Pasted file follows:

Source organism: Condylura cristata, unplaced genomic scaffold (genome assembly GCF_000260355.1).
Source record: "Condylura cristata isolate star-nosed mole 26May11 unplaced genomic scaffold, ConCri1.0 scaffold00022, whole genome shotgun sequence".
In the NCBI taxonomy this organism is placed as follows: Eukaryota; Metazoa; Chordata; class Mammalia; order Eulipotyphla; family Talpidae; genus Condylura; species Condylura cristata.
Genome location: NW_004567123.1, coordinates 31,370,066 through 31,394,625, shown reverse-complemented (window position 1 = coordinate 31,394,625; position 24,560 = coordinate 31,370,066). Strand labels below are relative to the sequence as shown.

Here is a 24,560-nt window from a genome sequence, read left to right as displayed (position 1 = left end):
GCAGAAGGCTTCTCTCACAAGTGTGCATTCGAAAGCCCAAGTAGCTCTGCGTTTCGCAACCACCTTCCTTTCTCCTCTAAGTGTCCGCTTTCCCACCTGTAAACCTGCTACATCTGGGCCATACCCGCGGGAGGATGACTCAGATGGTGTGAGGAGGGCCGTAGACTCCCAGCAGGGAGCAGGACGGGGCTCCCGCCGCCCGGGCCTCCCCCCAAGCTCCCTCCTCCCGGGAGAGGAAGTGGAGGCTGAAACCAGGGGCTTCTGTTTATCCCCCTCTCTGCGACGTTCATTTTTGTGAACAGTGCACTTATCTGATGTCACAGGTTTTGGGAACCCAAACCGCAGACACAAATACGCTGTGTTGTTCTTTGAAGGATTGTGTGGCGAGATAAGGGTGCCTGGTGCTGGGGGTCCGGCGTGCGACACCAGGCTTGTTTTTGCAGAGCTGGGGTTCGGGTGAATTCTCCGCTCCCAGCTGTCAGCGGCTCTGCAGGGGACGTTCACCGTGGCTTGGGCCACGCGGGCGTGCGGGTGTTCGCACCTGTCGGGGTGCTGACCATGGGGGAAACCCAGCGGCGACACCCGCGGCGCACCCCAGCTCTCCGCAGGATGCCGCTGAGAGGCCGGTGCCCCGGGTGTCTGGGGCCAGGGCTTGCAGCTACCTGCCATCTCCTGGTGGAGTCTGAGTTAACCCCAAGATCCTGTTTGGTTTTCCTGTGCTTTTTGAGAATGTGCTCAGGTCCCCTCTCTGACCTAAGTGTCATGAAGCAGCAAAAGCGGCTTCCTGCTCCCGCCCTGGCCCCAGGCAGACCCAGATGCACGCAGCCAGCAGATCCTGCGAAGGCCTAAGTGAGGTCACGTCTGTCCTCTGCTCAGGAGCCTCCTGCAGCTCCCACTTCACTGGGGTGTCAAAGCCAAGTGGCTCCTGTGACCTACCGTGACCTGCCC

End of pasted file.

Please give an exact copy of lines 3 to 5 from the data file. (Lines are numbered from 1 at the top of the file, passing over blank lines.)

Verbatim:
In the NCBI taxonomy this organism is placed as follows: Eukaryota; Metazoa; Chordata; class Mammalia; order Eulipotyphla; family Talpidae; genus Condylura; species Condylura cristata.
Genome location: NW_004567123.1, coordinates 31,370,066 through 31,394,625, shown reverse-complemented (window position 1 = coordinate 31,394,625; position 24,560 = coordinate 31,370,066). Strand labels below are relative to the sequence as shown.

Here is a 24,560-nt window from a genome sequence, read left to right as displayed (position 1 = left end):